Bringing the Big Guns on Missile Defense

Op-eds from Secretaries Gates and Clinton addressed some critics' concerns with plans to scrap the missile shield

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With Republican 2012 hopefuls attacking Obama's missile defense move, observers last week looked for fault lines within the administration. "I have no idea where Hillary Clinton is on all this," Foreign Policy's Thomas Ricks noted on Friday. "Am I wrong or is she floundering in her job?" As it happened, the secretary of state clarified her position in a Sunday op-ed for the Financial Times. Defense Secretary Robert Gates weighed in with the Pentagon perspective in Saturday's New York Times.

The op-eds aimed to answer questions about the missile-defense policy--but they raised nearly as many as they answered. Clinton sought to reassure nervous Central European nations; Gates emphasized that the missile shield was being modified, not abolished. Columns in the Wall Street Journal and New York Times unpacked--and on some points refuted--administration claims on the new missile plan's superiority and its relevance to relations with Russia. Here are the secretaries' key points and some notable responses:

  • We're Not Scrapping Missile Defense  On Saturday, Gates asserted in the New York Times that "the new approach to European missile defense actually provides us with greater flexibility to adapt as new threats develop and as old ones recede." The advantages of the new system, which relies on"airborne, space- and ground-based sensors," include "more accurate data ... more early warning and tracking options, and ... stronger networking capacity." The new system would also provide protection sooner.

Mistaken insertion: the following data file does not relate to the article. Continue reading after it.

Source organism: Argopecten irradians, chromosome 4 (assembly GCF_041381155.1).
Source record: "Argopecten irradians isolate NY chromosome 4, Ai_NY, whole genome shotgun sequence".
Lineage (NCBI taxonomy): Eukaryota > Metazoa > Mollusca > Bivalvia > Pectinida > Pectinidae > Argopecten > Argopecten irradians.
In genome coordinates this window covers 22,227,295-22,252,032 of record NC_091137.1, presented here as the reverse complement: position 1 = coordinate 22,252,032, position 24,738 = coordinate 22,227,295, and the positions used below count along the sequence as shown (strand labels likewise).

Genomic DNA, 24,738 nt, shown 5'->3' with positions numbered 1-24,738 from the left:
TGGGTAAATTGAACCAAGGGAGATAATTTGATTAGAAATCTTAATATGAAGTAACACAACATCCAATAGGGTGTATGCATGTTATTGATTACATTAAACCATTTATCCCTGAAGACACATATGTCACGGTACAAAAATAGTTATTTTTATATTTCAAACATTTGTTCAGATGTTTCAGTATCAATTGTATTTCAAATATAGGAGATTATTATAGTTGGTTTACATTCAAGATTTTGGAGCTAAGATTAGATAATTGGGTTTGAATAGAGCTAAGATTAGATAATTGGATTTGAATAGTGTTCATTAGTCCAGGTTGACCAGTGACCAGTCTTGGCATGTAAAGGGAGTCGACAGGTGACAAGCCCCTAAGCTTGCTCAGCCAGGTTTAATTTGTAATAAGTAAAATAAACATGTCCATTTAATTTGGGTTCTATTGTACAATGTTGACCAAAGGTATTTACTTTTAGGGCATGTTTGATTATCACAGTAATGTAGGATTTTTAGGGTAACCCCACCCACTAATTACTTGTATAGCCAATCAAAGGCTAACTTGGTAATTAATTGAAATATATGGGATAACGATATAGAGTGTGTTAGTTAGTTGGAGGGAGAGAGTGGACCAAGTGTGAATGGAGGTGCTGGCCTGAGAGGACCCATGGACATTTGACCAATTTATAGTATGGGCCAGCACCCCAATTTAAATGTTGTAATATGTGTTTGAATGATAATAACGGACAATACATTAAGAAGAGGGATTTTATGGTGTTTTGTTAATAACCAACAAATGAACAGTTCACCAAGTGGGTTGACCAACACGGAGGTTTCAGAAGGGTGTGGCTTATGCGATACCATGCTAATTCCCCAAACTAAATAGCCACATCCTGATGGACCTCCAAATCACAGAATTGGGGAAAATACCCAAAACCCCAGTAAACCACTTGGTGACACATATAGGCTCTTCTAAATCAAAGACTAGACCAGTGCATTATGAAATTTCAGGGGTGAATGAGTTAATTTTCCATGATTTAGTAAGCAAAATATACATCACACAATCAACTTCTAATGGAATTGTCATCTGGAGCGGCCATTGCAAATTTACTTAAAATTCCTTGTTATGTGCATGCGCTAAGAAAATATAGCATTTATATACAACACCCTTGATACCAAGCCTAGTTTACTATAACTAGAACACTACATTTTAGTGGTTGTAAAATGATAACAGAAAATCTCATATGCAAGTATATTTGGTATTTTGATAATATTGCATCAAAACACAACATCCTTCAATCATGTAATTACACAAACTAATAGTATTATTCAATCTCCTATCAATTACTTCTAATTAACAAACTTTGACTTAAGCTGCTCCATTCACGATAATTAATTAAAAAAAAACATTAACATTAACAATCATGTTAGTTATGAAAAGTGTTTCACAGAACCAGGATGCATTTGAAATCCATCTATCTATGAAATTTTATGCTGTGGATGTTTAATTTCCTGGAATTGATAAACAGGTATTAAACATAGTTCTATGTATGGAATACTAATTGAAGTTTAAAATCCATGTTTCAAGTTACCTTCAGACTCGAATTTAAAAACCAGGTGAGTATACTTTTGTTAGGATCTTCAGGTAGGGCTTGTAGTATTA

• "This Decision Was Not About Russia" Hillary Clinton said. She elaborated on the foreign policy implications: "[This] was about Iran and the threat that its ballistic missile programmes continue to pose." She also emphasized the U.S.'s close relationship with "allies" Poland and the Czech Republic:
We will continue to co-operate closely with both nations and both will have the opportunity to be closely involved with missile defence. I want to underscore that we are bound together by our common commitment as NATO allies, and also by deep historical, economic, and cultural ties that will never be broken.
  • Oh, Yes it Was  Challenging Clinton's contention that the move was not about Russia, think-tanker Ilan Berman, writing in the Wall Street Journal, cited an earlier U.S. offer to Russia--leaked by the Kremlin last February--to scrap the missile shield in return for "greater Russian cooperation on Iran." The earlier plan, he noted, was endorsed by the Congressional Budget Office as the "best" plan "in a series of realistic alternatives."
  • This Could Deepen a Rift Within NATO  The New York Times' Roger Cohen raised the knotty issue of NATO politics. Last year’s Russia-Georgia conflict highlighted to Western governments the burdensome side of the mutual defense agreement. Had Georgia been a NATO member, the allies would have been obligated to go to war. But the mutual defense agreement is as “sacred” to NATO’s Eastern members as it is troublesome to its Western ones, Cohen noted. With Obama snubbing the Polish and Czech governments on missile defense—possibly as a gesture to Russia—Eastern European fear of insufficient protection as NATO “redefine[s] its ‘Strategic Concept’ for the 21st Century” can only grow.
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